You don’t know Gordon until you know them: Benji Surplice
This issue of the Tartan highlights people who may not be part of Orientation programming but who nevertheless play a big part in making Gordon Gordon.
NAME: Benji Suprice
Incredible powers of encouragement
By Shalomita Maleachi
Spend some time in Lane and you will inevitably run into Benjami ‘Benji’ Suprice. Always dapper and effervescent, Suprice is fond of “social rounds” around Lane. If you look up and smile, chances are he will talk to you — for anywhere between five minutes to two hours
Suprice’s social rounds are not merely whimsical. They are also natural embodiments of his chosen areas of study. A rising junior this academic year, Suprice is a double major in Biblical Studies and Sociology — a powerful combination.
It pairs a deep investigation into the foundations of Christianity with strong analysis of societal conditions. Underlying Suprice’s extroversion is a profound care for community at the intersection of thought and action.
Now, community is a staple word. It can be all too familiar. As Suprice notes, “…community is one of those ‘Gordon words’ that gets used over and over that people may gloss over…” Like an easy refrain, it is a term repeatedly sounded.
Rarely, however, is it improvised upon. So, what is community (improvised)?
According to Suprice, it is “simply unity.” This may sound like an all too simple answer, but it is in an elegant sort of reduction. Like community, “unity” is another staple word.
Independently,, they are bland and overused. Put them together, however, and you have an interesting permutation—one that elucidates the redundancy in such phrases as “united community.”
Redundancies such as these are what contribute to complacency in Christian environments. When words (and subsequently actions) are left unexamined they run the risk of being inert. This is the very thing Suprice pointed out when asked about a challenge here at Gordon, he says, “We all believe that we are Christian and at a Christian college we can allow ourselves to just get caught up in the motions of our faith. We have so much potential to act and be agents of change but it is more comfortable to remain in our own circles so we do not act.”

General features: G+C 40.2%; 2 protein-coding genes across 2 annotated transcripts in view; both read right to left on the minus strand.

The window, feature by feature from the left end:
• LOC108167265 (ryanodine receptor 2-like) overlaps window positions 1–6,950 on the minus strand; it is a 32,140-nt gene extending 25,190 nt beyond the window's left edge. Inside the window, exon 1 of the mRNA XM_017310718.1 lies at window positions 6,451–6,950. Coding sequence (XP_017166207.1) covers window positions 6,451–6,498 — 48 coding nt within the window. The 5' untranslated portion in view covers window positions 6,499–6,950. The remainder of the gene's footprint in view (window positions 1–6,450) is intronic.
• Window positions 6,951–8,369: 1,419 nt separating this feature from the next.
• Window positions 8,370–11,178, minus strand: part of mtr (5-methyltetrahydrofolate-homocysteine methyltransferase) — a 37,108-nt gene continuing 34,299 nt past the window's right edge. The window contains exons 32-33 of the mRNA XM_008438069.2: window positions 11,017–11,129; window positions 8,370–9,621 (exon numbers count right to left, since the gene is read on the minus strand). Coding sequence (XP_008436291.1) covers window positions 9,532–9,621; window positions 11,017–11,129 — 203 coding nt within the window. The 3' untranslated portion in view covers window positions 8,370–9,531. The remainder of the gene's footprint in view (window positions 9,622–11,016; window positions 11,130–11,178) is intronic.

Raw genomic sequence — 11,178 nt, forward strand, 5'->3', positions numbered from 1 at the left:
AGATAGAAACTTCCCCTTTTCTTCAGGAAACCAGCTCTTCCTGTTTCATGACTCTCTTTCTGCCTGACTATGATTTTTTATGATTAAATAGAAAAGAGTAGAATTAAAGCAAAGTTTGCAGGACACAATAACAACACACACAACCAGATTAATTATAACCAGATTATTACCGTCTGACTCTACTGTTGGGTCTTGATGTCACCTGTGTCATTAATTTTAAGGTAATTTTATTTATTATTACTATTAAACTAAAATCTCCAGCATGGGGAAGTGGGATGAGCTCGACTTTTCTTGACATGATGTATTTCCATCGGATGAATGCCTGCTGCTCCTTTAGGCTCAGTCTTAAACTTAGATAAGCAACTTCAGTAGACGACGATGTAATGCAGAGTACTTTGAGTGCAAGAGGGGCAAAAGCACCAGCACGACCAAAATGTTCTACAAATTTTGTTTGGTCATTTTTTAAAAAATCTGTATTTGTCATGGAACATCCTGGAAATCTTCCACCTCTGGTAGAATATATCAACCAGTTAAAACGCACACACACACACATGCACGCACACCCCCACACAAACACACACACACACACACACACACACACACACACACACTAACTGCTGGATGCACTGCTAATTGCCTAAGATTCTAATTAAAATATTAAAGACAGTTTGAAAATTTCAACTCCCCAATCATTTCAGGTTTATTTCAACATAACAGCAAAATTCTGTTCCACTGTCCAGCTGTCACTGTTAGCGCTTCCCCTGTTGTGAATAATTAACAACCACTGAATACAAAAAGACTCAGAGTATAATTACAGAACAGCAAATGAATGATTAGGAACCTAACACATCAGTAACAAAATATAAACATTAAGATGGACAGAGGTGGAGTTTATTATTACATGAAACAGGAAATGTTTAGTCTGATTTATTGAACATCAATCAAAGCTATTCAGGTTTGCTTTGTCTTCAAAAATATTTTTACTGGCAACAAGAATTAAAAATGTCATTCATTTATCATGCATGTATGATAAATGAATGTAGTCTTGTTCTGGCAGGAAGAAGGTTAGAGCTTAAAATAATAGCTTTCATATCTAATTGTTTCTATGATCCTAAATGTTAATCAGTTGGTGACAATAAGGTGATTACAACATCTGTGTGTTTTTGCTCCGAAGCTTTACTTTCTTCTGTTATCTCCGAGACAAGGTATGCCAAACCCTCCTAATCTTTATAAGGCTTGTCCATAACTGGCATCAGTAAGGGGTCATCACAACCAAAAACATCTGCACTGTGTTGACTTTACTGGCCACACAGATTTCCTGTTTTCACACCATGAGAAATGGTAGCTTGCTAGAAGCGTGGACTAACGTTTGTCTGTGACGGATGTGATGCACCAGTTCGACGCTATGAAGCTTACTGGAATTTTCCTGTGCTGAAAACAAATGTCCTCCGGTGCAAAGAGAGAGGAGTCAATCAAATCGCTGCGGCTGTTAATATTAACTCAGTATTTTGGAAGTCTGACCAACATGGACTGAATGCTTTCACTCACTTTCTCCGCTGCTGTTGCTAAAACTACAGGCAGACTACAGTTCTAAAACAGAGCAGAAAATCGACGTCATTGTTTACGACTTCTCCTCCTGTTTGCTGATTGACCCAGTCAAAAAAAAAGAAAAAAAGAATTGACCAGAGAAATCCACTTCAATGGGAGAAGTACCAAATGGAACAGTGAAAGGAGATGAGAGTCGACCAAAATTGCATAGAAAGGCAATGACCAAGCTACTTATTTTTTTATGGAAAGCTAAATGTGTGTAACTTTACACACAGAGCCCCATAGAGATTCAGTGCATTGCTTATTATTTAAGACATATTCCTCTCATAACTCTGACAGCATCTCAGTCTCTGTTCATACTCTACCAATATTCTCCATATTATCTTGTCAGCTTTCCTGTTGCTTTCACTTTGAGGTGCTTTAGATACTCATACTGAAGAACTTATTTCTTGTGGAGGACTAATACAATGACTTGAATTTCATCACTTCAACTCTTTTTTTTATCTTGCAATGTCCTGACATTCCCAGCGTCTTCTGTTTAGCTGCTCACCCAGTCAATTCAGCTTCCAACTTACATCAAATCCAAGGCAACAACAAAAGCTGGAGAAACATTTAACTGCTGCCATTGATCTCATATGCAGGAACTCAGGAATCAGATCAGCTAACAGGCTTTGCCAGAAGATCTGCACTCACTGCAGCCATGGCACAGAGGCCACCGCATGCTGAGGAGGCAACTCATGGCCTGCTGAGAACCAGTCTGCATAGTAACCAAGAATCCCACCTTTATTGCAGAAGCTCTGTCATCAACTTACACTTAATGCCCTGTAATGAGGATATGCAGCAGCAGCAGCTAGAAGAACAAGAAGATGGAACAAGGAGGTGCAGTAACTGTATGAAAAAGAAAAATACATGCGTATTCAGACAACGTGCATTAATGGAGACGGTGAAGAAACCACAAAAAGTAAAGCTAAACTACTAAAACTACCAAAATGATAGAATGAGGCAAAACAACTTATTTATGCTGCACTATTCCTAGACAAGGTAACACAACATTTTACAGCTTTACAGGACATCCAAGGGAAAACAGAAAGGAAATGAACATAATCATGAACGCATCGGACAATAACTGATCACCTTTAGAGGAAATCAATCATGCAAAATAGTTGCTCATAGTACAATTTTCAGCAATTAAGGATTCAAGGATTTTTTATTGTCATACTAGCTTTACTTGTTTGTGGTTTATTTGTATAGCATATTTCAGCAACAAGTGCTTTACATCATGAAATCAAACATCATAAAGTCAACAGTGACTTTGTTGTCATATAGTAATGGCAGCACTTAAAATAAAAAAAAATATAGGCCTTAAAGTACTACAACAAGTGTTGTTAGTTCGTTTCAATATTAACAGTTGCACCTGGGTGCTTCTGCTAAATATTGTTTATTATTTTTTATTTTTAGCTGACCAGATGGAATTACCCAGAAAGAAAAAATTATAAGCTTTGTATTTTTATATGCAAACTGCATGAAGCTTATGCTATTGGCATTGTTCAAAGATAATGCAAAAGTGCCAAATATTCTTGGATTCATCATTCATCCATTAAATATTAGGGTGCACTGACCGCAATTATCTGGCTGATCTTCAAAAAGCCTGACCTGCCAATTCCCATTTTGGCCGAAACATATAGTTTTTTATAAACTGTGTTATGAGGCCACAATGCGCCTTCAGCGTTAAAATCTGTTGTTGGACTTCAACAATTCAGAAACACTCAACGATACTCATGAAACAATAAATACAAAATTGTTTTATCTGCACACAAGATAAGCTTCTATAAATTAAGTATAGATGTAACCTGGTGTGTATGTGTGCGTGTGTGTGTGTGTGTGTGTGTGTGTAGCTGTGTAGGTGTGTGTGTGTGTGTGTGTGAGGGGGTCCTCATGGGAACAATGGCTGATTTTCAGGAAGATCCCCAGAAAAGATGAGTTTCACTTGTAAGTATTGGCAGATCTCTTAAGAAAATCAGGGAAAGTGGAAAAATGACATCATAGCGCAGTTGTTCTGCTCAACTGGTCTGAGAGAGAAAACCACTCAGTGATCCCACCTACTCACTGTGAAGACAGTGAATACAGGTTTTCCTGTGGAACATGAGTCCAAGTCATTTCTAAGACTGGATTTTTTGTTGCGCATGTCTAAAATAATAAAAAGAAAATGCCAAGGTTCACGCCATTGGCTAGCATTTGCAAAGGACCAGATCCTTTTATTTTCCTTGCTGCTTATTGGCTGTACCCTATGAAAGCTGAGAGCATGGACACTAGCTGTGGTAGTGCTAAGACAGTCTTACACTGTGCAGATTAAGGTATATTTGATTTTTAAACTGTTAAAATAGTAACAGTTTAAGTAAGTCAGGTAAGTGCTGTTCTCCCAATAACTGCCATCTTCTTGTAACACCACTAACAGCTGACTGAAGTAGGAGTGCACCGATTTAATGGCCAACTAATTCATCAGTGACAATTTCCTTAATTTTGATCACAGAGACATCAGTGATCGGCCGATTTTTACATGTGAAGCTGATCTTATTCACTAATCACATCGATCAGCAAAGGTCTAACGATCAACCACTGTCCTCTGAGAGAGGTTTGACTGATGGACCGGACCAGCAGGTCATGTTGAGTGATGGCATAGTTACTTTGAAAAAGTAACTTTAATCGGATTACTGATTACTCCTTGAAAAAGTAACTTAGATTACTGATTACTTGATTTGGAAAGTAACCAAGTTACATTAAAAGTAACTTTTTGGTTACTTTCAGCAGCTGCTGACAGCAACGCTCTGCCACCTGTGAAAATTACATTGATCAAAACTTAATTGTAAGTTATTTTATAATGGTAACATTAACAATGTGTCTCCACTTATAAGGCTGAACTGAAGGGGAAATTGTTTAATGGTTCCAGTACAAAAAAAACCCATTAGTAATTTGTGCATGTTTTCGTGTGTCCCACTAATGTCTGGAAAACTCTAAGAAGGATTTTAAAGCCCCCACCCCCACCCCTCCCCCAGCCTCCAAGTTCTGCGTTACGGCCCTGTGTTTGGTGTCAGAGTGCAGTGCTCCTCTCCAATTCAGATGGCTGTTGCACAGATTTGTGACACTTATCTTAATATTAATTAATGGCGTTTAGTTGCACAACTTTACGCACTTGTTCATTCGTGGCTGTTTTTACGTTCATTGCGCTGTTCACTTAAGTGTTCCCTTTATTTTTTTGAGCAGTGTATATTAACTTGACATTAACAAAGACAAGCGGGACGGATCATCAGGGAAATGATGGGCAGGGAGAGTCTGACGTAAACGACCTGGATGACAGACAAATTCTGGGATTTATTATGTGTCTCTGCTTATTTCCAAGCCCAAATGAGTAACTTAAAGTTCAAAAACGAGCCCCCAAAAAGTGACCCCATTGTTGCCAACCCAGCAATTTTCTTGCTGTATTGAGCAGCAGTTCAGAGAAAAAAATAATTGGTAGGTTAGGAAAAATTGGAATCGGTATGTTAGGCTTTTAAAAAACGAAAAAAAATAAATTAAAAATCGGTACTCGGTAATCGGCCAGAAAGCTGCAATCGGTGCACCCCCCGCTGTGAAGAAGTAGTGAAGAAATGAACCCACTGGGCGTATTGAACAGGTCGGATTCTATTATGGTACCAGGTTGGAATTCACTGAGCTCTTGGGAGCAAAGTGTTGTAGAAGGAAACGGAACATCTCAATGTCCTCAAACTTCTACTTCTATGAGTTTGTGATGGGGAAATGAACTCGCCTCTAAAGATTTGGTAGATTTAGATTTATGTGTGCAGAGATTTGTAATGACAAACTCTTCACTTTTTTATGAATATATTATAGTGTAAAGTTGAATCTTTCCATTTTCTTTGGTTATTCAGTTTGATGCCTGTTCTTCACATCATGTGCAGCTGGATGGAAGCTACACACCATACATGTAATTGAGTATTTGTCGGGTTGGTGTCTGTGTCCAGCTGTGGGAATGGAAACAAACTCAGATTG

The task, then, is to be uncomfortable.
By saying community is unity, Suprice invites us to view community as an action to be done rather than something that we are simply apart of. Just as how, Suprice illustrates, the disciples were united not in their “ethnicity as Jews or even their careers” but in their trust in Jesus, comm(unity) comes through activity—in particular, through engagement with difference.
“I heard a quote the other day: ‘God desires unity not oneness’ and I think that strong community means not necessarily searching for homogenous communities but engaging with difference,” says Suprice.
How might, perhaps, one engage with difference on Gordon’s campus? For Suprice, this brings us back to Lane.
“Lane is probably the most diverse (in thought, ethnicity, and sexuality) place on campus at any given point but we tend to just be around the people that make us comfortable.
“If there is one thing that the gospel teaches is that it does not want us to be comfortable. And so anyone that reaches into different circles to just listen and push towards unity I have a lot of respect for.”